This Week In Art/Culture/Entertainment

By John Swartz

I’ve had things I wrote about become useless before, but none more quickly than what I wrote last week. Almost everything about galleries reopening was made irrelevant when the province reverted to the highest level of restrictions again.

Of course highest is open to interpretation. Highest level of sporadic restrictions seems to me to be a better description.

So, the Orillia Museum of Art and History won’t be reopening March 9.

“We were intending to open two new small exhibitions. Once they announced the grey, and until we know what the end date of the grey is we don’t have a new reopening date,” said OMAH executive director, Ninette Gyorody.

Smaller galleries like Hibernation Arts and Peter Street Fine Arts were able to open as soon as we moved into the red condition, but OMAH was not prepared because they were planning new exhibits. Funny thing about bigger businesses, they need some kind of lead time to react to external changes. Its easier to lock the door, than it is to open. However, all the preparation this time won’t go to waste.

“We will have one exhibition ready to go and we are going to modify a couple and probably like last time one floor at a time until everybody gets comfortable again,” Ninette said.

Cheque In The Mail

This week the Ontario government announced emergency related funding to arts organizations. Around here, the big, and only winner, is the Mariposa Folk Festival.

“It appears that way,” said Mariposa’s president, Pam Carter. “As I understand it, it’s money to keep the industry alive, strong and viable.

While other media reported on ten recipients with more to be announced, SUNonline/Orillia, without much trouble, found a list of 140 organizations getting grants and the amounts awarded. Mariposa is getting $47,574.

The Ontario Arts Council (OAC) is administering the grants. Pam said they weren’t expecting the money because they had made no specific application.

“We applied for an OAC grant, as we do every year, and we were successful in getting a grant and this is a top up based a percentage of our grant.”

She believes the money will not be used to prop up administration of the festival, but to do something to keep the festival visible.

“We’ve got a couple options on the table right now in terms of programming. Our preference is live programming if we can at some point in time. Failing that, we’ll look at a hybrid, or maybe 50 people live and stream, those kinds of options,” Pam said.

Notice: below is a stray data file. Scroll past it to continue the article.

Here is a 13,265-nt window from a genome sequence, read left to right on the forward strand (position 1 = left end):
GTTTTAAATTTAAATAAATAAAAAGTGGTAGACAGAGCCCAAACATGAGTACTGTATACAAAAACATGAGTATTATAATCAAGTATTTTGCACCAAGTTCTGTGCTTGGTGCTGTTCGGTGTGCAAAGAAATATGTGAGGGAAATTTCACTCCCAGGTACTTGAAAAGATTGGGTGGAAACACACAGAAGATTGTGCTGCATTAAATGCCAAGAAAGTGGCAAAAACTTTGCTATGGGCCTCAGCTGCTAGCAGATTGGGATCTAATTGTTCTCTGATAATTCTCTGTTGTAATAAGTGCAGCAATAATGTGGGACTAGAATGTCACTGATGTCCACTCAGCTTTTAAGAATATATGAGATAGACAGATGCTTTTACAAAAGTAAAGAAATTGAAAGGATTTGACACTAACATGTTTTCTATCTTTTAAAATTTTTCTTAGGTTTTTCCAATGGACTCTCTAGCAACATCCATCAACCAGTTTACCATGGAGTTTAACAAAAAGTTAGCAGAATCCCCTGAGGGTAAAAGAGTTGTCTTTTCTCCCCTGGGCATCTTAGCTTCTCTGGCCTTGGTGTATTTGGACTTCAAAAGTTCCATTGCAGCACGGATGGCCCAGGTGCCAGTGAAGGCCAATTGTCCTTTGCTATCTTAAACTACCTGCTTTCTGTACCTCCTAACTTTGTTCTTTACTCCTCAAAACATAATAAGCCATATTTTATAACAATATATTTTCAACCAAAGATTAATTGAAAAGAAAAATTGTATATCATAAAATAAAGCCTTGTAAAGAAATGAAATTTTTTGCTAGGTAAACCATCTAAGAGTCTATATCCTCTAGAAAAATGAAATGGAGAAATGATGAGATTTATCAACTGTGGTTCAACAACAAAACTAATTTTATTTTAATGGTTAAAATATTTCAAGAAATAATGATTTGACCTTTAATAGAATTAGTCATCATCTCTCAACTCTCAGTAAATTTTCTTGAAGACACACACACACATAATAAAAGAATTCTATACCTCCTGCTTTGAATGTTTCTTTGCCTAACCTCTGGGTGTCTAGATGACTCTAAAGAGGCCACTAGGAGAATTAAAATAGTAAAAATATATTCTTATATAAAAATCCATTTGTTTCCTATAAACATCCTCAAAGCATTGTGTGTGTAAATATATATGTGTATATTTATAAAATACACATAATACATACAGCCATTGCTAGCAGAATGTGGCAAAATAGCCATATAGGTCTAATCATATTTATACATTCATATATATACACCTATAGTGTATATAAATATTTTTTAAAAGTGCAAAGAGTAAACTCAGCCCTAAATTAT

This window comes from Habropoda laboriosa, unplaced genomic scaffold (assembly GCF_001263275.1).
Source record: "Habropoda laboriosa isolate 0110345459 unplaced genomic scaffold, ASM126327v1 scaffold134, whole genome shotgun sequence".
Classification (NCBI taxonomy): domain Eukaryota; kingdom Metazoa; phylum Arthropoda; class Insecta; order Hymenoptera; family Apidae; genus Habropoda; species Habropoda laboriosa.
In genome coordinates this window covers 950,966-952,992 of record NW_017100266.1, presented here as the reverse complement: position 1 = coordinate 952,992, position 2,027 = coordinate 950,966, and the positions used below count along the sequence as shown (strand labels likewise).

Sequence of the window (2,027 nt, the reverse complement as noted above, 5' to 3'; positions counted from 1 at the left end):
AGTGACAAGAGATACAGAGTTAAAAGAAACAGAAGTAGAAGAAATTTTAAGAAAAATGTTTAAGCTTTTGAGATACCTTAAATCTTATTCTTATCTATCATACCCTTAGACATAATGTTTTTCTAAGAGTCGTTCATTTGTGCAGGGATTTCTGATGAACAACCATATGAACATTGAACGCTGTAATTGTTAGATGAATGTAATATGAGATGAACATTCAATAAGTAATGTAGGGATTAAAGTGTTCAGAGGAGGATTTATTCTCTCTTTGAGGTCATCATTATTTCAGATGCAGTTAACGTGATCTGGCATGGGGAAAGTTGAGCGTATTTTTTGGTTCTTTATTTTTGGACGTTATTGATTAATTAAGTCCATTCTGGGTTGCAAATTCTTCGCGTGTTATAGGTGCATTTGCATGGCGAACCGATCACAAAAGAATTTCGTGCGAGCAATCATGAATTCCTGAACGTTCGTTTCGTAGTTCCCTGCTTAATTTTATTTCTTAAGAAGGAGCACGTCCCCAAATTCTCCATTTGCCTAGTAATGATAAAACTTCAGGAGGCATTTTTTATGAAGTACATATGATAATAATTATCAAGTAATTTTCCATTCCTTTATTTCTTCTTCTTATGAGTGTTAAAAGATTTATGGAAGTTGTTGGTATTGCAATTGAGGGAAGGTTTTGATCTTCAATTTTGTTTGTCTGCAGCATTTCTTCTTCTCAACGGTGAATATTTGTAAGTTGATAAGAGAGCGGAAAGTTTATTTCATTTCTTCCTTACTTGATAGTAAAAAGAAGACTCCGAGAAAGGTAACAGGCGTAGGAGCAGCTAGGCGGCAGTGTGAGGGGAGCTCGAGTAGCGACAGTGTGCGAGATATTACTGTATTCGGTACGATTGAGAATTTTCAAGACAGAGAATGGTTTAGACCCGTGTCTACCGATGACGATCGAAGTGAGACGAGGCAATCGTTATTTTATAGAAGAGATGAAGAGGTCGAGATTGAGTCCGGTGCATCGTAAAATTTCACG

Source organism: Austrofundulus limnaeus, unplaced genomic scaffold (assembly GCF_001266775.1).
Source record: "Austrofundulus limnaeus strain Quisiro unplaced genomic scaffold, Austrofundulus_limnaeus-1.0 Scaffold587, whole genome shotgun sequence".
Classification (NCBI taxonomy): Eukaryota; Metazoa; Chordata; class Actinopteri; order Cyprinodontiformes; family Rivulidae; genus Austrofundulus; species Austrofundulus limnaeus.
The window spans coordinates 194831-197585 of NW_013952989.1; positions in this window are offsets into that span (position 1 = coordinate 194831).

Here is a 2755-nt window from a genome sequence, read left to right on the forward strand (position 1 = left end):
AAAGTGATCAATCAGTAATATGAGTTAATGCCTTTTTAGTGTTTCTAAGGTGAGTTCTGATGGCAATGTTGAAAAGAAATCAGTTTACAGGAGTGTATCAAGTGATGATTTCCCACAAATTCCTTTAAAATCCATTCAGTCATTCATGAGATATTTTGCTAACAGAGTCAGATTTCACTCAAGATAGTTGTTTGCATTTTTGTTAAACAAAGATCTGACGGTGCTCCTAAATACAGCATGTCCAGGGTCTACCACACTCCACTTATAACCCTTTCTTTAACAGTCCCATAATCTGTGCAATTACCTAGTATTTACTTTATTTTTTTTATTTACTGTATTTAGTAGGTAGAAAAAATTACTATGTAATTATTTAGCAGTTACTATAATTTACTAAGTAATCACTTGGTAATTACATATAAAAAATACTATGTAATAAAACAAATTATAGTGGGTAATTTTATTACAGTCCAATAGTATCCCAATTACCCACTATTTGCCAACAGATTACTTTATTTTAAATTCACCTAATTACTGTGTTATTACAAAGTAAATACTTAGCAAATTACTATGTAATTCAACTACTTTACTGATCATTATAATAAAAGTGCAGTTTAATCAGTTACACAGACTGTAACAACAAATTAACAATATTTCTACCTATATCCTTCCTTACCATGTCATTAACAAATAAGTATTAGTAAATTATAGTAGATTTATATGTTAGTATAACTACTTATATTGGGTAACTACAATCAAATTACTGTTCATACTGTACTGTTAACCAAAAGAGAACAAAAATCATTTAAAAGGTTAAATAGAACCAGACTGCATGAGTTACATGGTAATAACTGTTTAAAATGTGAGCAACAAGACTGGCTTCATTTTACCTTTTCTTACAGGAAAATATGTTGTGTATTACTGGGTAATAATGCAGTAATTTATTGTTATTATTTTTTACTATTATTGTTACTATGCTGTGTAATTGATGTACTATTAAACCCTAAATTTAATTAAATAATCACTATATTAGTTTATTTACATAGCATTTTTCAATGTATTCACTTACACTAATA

“All three levels of government have been really supportive of the industry. This will further assist us in staying solid and alive until such time as we can hold the festival.”

The grants, part of the province’s 2020 budget, total $24 million. The biggest grants, more than $1 million or more, went to the National Ballet of Canada ($2.0), Canadian Opera Company ($1.8), Stratford Festival ($1.8), Toronto Symphony Orchestra ($1.6) and the Shaw Festival ($1.0).

Some of the Galleries receiving grants

There many galleries and museums on the list, the more recognizable the name, the greater the grant. Notably, the Orillia Museum of Art and History got nothing.

“We do not get core operational funding from the arts council, so I don’t know if this was process related specific,” Ninette Gyorody. “I do know more funding is coming out through them. I just don’t think they’ve announced the 2021 funding.”

So it appears if you were in the OAC system, you automatically were considered for a portion of the grant fund. I’m guessing there are other arts groups who haven’t applied for regular funding through the OAC in the past which also aren’t getting any grant. Judging by the types of groups on the list, maybe some more groups in this neighbourhood ought to be on the OAC radar.

Also part of the announcement was $1 million which will go directly to artists. When that happens is not fixed yet, but details and applications will be available on the Arts Council website.

Music and Other Stuff
Happy Birthday Sue Mulcahy

March 14 is Sue Mulcahy’s 100th birthday. Usually, I’m a day or two late, so it feels good to be early – Happy Birthday Sue! OMAH has a webpage to honour the occasion. Of course the main gallery is named for the Mulcahy family. And OMAH still has the QuarARTine online art auction fundraiser happening.

Creative Nomad Studios has a bunch of online workshops and courses coming up.

Steven Henry takes requests Saturday nights at 8 p.m. here. It’s good way to spend two hours.

Joe Huron plays jazz guitar Sunday’s at noon on Facebook.  Catch him here.

The Leacock Associate’s annual student writing competition is open to high school and college students aged 14 to 19. There are prizes of $1,000, $700 and $300. Entry details are here, you have until April 15. Email for more details or questions.

Through the Farmers’ Market, artists have another online avenue to sell their work. Check it out here. Saturday you can shop in person at the market from 8 a.m. to 12:30 p.m.

The Orillia Silver Band has new recordings to listen to. The Earle of Oxford’s Marche is from The William Byrd Suite. They also uploaded Scott Joplin’s Something Doing. You can find the music on their Facebook page.

Check out The Nate Mills Show.  Do not sit near the computer keyboard with a coffee or anything liquid in your hands. He’s a master at quick cuts to absurd things you will laugh at.

Stanton McKinnon, formerly of Terry Savage and the Wonky Honkies, has been writing some music. You can hear it on his Soundcloud page.

Reay has a new video for the song Junkyard. You can watch it and other video they produced here.

(Photos by Swartz – SUNonline/Orillia and Images Supplied)

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